Treasury Yields Rise After U.S. Adds 209,000 Jobs In July, Wages Match Estimates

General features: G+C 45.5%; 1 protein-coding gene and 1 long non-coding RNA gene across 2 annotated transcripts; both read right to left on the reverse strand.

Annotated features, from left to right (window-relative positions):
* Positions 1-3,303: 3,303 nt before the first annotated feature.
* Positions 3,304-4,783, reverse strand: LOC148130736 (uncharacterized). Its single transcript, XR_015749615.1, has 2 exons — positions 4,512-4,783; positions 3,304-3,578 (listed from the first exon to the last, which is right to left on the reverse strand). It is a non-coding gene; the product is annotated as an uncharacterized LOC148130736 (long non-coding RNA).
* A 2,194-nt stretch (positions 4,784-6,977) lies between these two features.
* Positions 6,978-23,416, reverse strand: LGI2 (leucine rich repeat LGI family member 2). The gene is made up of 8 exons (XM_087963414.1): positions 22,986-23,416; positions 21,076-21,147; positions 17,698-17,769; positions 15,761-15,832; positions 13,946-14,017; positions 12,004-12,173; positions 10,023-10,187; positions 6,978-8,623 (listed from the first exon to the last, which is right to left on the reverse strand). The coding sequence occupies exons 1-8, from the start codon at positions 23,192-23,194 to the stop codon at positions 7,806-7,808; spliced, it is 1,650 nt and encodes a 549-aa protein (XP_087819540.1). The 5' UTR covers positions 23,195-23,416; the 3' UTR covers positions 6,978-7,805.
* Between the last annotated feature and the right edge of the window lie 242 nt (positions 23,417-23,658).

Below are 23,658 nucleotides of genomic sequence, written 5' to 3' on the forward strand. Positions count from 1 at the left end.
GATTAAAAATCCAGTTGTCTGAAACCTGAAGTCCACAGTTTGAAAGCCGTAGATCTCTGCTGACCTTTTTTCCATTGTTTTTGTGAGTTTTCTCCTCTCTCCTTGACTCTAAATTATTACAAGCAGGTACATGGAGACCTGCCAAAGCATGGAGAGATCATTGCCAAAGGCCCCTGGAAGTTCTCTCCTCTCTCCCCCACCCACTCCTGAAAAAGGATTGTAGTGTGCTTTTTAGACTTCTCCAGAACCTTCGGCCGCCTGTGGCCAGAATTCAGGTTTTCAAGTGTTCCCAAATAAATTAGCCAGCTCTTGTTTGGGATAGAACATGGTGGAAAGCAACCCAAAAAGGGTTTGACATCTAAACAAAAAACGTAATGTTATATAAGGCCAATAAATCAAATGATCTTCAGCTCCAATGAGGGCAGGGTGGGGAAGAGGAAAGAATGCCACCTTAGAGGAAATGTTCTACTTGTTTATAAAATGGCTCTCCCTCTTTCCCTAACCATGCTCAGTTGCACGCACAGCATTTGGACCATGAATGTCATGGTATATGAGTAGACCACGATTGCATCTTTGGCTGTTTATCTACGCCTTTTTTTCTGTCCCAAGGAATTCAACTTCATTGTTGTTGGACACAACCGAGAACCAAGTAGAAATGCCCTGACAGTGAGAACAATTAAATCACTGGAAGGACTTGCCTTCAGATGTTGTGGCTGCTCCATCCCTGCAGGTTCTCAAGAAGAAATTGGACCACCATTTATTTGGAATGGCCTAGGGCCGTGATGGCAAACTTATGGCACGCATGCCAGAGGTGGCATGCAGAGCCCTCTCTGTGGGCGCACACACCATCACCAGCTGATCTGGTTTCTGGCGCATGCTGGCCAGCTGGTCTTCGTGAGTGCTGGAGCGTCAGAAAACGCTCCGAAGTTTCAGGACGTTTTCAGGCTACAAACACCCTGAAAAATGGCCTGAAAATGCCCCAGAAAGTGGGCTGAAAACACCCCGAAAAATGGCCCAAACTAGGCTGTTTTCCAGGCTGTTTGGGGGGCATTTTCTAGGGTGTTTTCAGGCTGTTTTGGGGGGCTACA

U.S. Treasury yields rose modestly on Friday after a the key jobs report came in better than expected. The 10-year Treasury yield rose to 2.248%, the 2-year yield , the most sensitive to shifting rate expectations, was at 1.367% , while the 30-year bond yield stood at 2.820% . Bond prices and yields move inversely. The labor-market report added an impressive 209,000 jobs in July. Over the past two months, the U.S. has added nearly 450,000 new jobs, pushing the unemployment rate down to a 16-year low of 4.3%. A healthy jobs market is seen as adding support to the Federal Reserve's push to lift interest rates and unwind a $4.5 trillion asset portfolio. Higher rates weigh on bond prices, nudging yields higher. One point that Treasury traders might view as less than stellar, average-hourly wages matched economists' expectations polled by MarketWatch for a rise of 0.3%. Rising wages are viewed as a proxy for inflation, which bond investors have mostly viewed as sluggish over the past several months. Overall, economists had expected 180,000 jobs to have been added to the U.S. economy in July.

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